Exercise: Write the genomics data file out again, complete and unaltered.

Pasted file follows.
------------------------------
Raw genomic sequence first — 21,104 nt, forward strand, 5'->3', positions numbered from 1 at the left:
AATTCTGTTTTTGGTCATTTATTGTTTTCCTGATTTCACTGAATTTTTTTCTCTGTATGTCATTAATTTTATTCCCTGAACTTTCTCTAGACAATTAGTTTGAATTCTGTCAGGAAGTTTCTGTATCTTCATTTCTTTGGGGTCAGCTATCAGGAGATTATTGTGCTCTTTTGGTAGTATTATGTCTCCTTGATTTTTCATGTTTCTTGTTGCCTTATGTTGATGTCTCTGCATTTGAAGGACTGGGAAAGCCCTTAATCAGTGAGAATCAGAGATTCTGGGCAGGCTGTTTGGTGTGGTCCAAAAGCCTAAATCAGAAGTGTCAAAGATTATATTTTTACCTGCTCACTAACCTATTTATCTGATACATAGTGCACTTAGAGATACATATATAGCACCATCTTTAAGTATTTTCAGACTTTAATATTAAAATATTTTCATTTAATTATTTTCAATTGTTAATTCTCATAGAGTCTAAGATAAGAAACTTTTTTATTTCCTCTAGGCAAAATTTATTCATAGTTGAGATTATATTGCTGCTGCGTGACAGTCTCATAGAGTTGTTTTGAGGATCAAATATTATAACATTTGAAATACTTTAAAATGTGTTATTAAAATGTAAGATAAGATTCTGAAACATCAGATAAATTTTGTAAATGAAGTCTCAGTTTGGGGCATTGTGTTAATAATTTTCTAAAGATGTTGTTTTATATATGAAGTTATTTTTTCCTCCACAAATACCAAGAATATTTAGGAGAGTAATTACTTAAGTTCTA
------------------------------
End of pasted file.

Raw genomic sequence first — 21,104 nt, forward strand, 5'->3', positions numbered from 1 at the left:
AATTCTGTTTTTGGTCATTTATTGTTTTCCTGATTTCACTGAATTTTTTTCTCTGTATGTCATTAATTTTATTCCCTGAACTTTCTCTAGACAATTAGTTTGAATTCTGTCAGGAAGTTTCTGTATCTTCATTTCTTTGGGGTCAGCTATCAGGAGATTATTGTGCTCTTTTGGTAGTATTATGTCTCCTTGATTTTTCATGTTTCTTGTTGCCTTATGTTGATGTCTCTGCATTTGAAGGACTGGGAAAGCCCTTAATCAGTGAGAATCAGAGATTCTGGGCAGGCTGTTTGGTGTGGTCCAAAAGCCTAAATCAGAAGTGTCAAAGATTATATTTTTACCTGCTCACTAACCTATTTATCTGATACATAGTGCACTTAGAGATACATATATAGCACCATCTTTAAGTATTTTCAGACTTTAATATTAAAATATTTTCATTTAATTATTTTCAATTGTTAATTCTCATAGAGTCTAAGATAAGAAACTTTTTTATTTCCTCTAGGCAAAATTTATTCATAGTTGAGATTATATTGCTGCTGCGTGACAGTCTCATAGAGTTGTTTTGAGGATCAAATATTATAACATTTGAAATACTTTAAAATGTGTTATTAAAATGTAAGATAAGATTCTGAAACATCAGATAAATTTTGTAAATGAAGTCTCAGTTTGGGGCATTGTGTTAATAATTTTCTAAAGATGTTGTTTTATATATGAAGTTATTTTTTCCTCCACAAATACCAAGAATATTTAGGAGAGTAATTACTTAAGTTCTA